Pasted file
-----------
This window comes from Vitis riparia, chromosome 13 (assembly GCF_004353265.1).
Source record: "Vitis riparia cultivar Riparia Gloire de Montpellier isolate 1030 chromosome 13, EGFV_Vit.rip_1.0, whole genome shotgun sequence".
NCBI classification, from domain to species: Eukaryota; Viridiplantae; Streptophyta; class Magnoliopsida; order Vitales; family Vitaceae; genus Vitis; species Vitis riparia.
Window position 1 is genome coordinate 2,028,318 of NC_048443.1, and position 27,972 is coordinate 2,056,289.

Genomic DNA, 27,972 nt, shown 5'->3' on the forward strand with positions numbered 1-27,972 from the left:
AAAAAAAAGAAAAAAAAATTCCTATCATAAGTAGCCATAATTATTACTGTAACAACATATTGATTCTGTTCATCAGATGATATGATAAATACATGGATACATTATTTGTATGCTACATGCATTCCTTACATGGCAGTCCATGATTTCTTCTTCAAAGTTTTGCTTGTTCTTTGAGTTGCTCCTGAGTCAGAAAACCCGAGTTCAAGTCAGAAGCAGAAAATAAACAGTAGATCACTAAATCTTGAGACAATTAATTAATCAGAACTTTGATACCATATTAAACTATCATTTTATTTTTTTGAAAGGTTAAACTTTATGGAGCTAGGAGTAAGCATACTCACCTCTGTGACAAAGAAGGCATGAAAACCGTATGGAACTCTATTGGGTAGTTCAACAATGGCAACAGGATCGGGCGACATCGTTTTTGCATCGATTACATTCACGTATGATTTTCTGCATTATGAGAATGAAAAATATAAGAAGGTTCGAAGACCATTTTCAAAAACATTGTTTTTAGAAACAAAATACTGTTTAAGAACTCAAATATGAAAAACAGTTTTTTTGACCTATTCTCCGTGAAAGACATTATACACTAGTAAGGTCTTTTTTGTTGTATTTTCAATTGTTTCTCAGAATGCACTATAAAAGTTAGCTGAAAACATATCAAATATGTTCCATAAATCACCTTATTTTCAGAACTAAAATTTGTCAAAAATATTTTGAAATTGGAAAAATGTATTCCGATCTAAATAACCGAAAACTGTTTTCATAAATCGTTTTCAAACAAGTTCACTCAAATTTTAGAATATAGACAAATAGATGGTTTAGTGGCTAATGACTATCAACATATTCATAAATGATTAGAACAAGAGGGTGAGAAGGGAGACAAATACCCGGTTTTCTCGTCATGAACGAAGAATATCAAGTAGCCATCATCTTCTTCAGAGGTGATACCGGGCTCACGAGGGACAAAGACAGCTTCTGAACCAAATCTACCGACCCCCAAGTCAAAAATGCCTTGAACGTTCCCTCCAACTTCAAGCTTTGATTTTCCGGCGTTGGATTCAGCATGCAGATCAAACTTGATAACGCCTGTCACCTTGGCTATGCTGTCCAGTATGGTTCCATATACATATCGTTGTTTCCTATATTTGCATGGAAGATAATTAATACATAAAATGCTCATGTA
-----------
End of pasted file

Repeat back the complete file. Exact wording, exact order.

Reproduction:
This window comes from Vitis riparia, chromosome 13 (assembly GCF_004353265.1).
Source record: "Vitis riparia cultivar Riparia Gloire de Montpellier isolate 1030 chromosome 13, EGFV_Vit.rip_1.0, whole genome shotgun sequence".
NCBI classification, from domain to species: Eukaryota; Viridiplantae; Streptophyta; class Magnoliopsida; order Vitales; family Vitaceae; genus Vitis; species Vitis riparia.
Window position 1 is genome coordinate 2,028,318 of NC_048443.1, and position 27,972 is coordinate 2,056,289.

Genomic DNA, 27,972 nt, shown 5'->3' on the forward strand with positions numbered 1-27,972 from the left:
AAAAAAAAGAAAAAAAAATTCCTATCATAAGTAGCCATAATTATTACTGTAACAACATATTGATTCTGTTCATCAGATGATATGATAAATACATGGATACATTATTTGTATGCTACATGCATTCCTTACATGGCAGTCCATGATTTCTTCTTCAAAGTTTTGCTTGTTCTTTGAGTTGCTCCTGAGTCAGAAAACCCGAGTTCAAGTCAGAAGCAGAAAATAAACAGTAGATCACTAAATCTTGAGACAATTAATTAATCAGAACTTTGATACCATATTAAACTATCATTTTATTTTTTTGAAAGGTTAAACTTTATGGAGCTAGGAGTAAGCATACTCACCTCTGTGACAAAGAAGGCATGAAAACCGTATGGAACTCTATTGGGTAGTTCAACAATGGCAACAGGATCGGGCGACATCGTTTTTGCATCGATTACATTCACGTATGATTTTCTGCATTATGAGAATGAAAAATATAAGAAGGTTCGAAGACCATTTTCAAAAACATTGTTTTTAGAAACAAAATACTGTTTAAGAACTCAAATATGAAAAACAGTTTTTTTGACCTATTCTCCGTGAAAGACATTATACACTAGTAAGGTCTTTTTTGTTGTATTTTCAATTGTTTCTCAGAATGCACTATAAAAGTTAGCTGAAAACATATCAAATATGTTCCATAAATCACCTTATTTTCAGAACTAAAATTTGTCAAAAATATTTTGAAATTGGAAAAATGTATTCCGATCTAAATAACCGAAAACTGTTTTCATAAATCGTTTTCAAACAAGTTCACTCAAATTTTAGAATATAGACAAATAGATGGTTTAGTGGCTAATGACTATCAACATATTCATAAATGATTAGAACAAGAGGGTGAGAAGGGAGACAAATACCCGGTTTTCTCGTCATGAACGAAGAATATCAAGTAGCCATCATCTTCTTCAGAGGTGATACCGGGCTCACGAGGGACAAAGACAGCTTCTGAACCAAATCTACCGACCCCCAAGTCAAAAATGCCTTGAACGTTCCCTCCAACTTCAAGCTTTGATTTTCCGGCGTTGGATTCAGCATGCAGATCAAACTTGATAACGCCTGTCACCTTGGCTATGCTGTCCAGTATGGTTCCATATACATATCGTTGTTTCCTATATTTGCATGGAAGATAATTAATACATAAAATGCTCATGTA